Friday, March 4, 2011

The Stress of Trying to Conceive


Should women with infertility just relax? Will avoiding stress increase chances of conception? A study just published online in the British Medical Journal (BMJ) concludes there is no association between high emotional stress and failure of fertility treatment. So does this mean women can stop enrolling in yoga, meditation and mindfulness workshops? In today’s blog I’ll try to sort out the mixed messages of recent research on stress and infertility treatment.

The impact of stress on conception has been under debate for a number of years. In the 60’s women were often advised to “just relax,” or to “take a second honeymoon,” which felt infuriating, especially when it moved the responsibility from the physician to the woman. Furthermore, since about half of infertility is due to a male factor, women resented being targeted as needing to monitor their stress levels. Ultimately, as physicians were able more clearly to diagnose physiological causes for a couple’s infertility, the “relax” advice diminished and assisted reproductive technologies claimed increasing credit for success rates in conception. So, even as folk wisdom may have promoted stress as a cause of infertility, physicians tended to agree that stress, when it was present, was most likely to be an effect of infertility.

So how much stress are we talking about? In the BMJ article, 30 percent of couples in their studies stopped treatment because of the psychological burden. Research also exists citing that the stress levels of infertile women are equivalent to women with cancer, AIDS, or heart disease. So there is no question stress is present in women receiving infertility treatment. But does it contribute to the failure of infertility treatment?

In one of my earlier blogs, I mention that Dr. Alice Domar has conducted research with women who are receiving treatment for female factor infertility. As an adjunct to these women’s medical treatments, Dr. Domar has offered mind-body programs and has conducted research that shows participants in such programs can have significantly higher pregnancy rates than women who receive medical treatment only.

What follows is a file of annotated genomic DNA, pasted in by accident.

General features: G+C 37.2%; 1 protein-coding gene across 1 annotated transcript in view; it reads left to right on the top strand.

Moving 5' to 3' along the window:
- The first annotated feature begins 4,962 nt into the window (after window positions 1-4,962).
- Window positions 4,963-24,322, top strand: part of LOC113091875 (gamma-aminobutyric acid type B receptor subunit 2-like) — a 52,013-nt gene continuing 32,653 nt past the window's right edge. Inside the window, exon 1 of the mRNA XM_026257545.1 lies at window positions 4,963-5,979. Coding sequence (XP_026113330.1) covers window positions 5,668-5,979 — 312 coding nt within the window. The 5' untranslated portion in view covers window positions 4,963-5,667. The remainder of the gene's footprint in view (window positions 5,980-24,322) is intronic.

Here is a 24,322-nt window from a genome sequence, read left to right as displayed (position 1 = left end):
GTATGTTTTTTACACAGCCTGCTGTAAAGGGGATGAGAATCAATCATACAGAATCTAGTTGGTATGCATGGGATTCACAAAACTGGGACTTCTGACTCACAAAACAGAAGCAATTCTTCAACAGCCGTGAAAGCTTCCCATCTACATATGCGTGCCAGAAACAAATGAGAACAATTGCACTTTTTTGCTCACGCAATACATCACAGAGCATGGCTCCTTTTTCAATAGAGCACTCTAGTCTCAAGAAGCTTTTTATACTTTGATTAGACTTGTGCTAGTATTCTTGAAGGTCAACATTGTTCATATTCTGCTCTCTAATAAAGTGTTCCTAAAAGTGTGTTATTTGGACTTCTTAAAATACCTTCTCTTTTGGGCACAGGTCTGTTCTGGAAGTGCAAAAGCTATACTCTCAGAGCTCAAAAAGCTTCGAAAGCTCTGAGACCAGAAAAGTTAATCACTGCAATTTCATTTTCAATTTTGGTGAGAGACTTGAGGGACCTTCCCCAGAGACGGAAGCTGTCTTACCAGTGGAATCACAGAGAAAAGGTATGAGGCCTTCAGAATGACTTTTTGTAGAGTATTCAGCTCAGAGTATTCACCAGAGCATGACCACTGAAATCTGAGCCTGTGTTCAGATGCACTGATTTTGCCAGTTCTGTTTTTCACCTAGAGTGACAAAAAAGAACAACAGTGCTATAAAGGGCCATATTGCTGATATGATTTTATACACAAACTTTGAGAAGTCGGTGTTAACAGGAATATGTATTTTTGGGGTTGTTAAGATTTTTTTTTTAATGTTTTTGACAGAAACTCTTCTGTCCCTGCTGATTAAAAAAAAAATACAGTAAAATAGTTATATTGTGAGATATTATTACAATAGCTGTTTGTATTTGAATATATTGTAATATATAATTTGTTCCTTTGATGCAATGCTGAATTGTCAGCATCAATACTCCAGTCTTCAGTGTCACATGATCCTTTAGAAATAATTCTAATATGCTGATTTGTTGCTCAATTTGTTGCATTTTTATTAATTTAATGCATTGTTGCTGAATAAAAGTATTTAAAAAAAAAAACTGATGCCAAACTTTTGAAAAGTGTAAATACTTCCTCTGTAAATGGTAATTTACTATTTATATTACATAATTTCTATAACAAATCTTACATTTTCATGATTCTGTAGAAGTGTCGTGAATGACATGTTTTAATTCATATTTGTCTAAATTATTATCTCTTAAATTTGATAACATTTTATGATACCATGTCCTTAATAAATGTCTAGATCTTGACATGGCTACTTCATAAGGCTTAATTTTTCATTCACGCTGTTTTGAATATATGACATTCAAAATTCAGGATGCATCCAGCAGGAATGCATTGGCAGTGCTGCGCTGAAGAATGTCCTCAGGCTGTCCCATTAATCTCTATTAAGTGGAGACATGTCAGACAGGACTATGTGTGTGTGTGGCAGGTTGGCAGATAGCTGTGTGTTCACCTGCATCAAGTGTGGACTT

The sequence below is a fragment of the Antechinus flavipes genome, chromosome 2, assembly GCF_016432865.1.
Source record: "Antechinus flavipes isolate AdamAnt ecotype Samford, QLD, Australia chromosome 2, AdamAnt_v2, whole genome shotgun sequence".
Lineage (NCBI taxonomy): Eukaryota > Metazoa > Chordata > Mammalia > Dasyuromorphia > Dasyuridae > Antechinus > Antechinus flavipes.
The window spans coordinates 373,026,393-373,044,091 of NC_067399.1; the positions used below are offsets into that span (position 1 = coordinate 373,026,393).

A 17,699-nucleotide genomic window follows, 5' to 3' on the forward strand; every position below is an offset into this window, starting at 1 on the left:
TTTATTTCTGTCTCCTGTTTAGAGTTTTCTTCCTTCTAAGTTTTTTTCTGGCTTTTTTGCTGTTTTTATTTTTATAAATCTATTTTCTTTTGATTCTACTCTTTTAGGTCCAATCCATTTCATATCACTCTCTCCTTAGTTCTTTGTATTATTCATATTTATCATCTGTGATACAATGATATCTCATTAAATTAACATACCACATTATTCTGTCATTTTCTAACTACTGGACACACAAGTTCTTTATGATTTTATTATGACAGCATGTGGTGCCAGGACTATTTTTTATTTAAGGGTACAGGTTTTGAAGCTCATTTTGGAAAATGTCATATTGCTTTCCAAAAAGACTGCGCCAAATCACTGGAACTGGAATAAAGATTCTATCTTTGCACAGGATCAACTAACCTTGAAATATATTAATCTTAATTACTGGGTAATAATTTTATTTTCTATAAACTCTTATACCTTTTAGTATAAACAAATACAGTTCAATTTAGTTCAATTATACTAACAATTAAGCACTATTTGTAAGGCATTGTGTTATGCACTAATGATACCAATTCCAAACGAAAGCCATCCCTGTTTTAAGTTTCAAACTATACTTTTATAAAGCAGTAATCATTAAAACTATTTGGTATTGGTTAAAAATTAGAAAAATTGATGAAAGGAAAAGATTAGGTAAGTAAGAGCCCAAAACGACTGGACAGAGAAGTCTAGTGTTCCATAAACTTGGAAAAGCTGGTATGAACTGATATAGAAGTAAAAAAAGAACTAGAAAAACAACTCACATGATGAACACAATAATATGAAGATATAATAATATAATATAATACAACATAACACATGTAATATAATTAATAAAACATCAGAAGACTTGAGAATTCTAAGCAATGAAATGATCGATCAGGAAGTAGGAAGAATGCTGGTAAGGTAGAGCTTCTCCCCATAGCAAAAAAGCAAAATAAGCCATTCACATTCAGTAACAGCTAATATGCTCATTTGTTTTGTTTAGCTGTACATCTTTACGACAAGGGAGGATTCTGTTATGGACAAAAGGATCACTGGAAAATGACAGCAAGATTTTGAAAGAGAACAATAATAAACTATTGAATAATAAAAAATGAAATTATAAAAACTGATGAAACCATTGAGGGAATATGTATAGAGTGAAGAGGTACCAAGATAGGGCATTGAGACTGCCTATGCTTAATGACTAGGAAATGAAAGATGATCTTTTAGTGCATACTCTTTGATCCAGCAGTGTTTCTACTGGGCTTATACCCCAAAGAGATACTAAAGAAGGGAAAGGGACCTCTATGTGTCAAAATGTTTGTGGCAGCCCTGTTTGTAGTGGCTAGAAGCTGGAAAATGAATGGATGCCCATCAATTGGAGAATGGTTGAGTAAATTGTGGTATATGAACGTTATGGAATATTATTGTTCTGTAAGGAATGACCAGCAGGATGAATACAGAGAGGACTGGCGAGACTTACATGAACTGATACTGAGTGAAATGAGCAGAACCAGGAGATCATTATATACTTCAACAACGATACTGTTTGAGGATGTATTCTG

So why would Dr. Domar’s research demonstrate that specific workshops in mind-body relaxation increase chances of conceiving, whereas the BMJ research claims that emotional stress is not associated with failed infertility treatment? Part of the answer may lie in the numbers and in participant diversity. Dr. Domar’s participants, numbering in the hundreds, were enrolled in Massachusetts workshops conducted by her and her staff. The BMJ research reviewed 14 prospective studies from 10 countries covering 3,583 women who underwent a cycle of infertility treatments. So we can presume more diversity in the BMJ international sample than the Domar Massachusetts sample. What we do not know in any of the studies is how many male partners were diagnosed with factors contributing to the couples’ infertility.

But, most significant, is how one measures stress. Dr. Domar’s participants self-defined themselves as wanting to reduce their stress while being treated for their infertility; the BMJ studies considered only those participants who rated emotional distress before treatment. In both cases, subjective self-ratings were used, without any awareness of the physiological presence of stress hormones in the bodies of the participants. In contrast, an August 2010 article in the journal Fertility and Sterility cited pregnancy results from participants whose stress hormones were measured using saliva samples. The findings in that study actually demonstrated that although the stress hormone cortisol had no adverse effect on conception, women with high concentrations of another stress hormone, alpha-amylase, were 12 percent less likely to become pregnant each month than those with the lowest levels. What that teaches us is that not all stress hormones have an effect on fertility and, most important, self-report measures of perceived stress do not enable researchers to measure with any accuracy the physiological presence of stress hormones that affect conception.

So where does that leave us? Hopefully with a healthy respect for the stress caused by infertility; perhaps with a careful eye for how a study defines stress, and ideally with an awareness that consistent collection of physiological measures of stress is more informative than self reports, which cannot easily be standardized. But we also are left with the awareness that many women would do anything to be rid of the stress that accompanies their infertility. So, whether or not stress can be credibly shown to be associated with fertility failure, women being treated for infertility should be offered every opportunity, with their partners, to participate in mind-body workshops and other forms of learned relaxation that can diminish their stress. Infertility is hard enough as we give up parts of our lives to infertility specialists. But we can rejoice (okay, okay, we can be thankful!) that stress management is something we can do for ourselves -- to feel better, to connect with our partner, and to learn skills that will build a strong foundation for facing future life challenges, whatever they may be.

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